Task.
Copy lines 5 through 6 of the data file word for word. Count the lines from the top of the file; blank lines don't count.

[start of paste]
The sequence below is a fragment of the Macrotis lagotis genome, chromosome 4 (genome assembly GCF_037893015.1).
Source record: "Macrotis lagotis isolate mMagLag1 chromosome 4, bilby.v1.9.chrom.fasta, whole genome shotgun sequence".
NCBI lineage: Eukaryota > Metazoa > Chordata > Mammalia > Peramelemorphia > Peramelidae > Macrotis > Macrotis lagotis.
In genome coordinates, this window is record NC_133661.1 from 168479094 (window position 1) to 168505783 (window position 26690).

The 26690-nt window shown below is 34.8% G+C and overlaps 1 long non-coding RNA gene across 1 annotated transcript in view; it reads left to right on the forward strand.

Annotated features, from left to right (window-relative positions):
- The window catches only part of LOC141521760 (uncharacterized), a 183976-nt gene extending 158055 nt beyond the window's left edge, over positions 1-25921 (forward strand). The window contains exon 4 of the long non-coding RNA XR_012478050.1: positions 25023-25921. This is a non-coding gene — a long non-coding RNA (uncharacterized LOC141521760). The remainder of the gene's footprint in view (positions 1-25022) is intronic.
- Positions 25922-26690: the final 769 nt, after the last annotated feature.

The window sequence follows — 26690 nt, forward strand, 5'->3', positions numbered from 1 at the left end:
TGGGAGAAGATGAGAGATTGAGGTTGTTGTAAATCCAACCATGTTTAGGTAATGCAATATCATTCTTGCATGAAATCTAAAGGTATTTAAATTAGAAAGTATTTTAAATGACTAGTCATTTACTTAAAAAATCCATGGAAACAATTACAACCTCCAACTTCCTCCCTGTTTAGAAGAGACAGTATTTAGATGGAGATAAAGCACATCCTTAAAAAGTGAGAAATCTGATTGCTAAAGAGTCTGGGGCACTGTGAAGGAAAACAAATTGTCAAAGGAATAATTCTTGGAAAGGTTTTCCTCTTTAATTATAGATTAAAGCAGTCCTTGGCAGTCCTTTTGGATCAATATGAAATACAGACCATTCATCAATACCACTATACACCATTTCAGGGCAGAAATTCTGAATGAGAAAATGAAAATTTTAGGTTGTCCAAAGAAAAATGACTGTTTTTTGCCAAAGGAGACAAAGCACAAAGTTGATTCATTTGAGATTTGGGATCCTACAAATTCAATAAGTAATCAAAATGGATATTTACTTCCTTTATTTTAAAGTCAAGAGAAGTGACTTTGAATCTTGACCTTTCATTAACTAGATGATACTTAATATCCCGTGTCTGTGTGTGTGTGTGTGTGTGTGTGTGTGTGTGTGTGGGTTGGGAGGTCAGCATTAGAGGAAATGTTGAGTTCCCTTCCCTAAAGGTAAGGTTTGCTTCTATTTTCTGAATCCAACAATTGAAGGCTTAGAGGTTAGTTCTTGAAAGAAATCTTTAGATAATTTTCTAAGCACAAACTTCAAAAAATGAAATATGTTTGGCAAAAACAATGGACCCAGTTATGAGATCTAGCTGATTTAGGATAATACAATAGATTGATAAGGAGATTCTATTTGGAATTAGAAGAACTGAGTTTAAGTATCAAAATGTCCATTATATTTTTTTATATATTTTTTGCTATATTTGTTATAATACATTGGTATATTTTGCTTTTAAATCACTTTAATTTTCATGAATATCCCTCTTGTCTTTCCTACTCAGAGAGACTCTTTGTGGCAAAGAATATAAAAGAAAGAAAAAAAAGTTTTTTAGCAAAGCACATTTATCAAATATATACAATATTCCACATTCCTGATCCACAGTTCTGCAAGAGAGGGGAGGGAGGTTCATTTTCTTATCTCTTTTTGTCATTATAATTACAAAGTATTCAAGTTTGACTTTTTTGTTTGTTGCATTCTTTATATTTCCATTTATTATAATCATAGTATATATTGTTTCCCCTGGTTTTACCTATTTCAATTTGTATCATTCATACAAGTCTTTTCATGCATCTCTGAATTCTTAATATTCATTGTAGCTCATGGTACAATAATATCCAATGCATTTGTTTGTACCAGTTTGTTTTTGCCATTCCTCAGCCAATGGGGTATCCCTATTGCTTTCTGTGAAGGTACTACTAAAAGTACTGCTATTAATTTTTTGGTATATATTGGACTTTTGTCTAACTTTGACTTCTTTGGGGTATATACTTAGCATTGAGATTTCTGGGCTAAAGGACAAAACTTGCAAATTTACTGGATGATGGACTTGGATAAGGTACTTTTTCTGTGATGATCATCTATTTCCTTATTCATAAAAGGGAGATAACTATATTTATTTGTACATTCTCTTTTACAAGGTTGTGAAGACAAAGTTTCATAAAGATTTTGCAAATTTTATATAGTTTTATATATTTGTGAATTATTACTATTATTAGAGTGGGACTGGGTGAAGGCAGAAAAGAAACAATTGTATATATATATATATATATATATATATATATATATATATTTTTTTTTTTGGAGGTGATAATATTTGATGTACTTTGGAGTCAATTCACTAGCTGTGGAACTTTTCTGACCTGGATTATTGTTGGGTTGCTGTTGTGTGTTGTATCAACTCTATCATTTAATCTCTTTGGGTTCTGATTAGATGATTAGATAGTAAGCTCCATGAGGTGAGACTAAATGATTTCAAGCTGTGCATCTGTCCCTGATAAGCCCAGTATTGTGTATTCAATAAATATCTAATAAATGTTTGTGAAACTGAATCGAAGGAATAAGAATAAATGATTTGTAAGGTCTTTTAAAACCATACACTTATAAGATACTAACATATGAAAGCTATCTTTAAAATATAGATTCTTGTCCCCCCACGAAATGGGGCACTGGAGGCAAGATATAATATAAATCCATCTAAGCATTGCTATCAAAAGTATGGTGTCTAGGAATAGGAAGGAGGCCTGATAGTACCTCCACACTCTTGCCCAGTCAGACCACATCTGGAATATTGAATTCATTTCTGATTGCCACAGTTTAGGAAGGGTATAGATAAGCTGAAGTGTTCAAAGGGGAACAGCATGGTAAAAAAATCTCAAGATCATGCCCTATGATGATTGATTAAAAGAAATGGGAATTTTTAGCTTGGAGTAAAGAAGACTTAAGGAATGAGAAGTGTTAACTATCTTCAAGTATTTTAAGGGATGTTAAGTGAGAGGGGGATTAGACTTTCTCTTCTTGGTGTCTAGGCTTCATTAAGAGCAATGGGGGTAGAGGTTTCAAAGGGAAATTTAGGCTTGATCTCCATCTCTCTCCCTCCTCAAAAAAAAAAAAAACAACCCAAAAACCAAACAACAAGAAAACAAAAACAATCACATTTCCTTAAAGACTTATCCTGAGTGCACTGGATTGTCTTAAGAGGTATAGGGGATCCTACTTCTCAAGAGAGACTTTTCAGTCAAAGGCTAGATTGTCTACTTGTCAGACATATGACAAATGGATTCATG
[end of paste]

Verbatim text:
The 26690-nt window shown below is 34.8% G+C and overlaps 1 long non-coding RNA gene across 1 annotated transcript in view; it reads left to right on the forward strand.

Annotated features, from left to right (window-relative positions):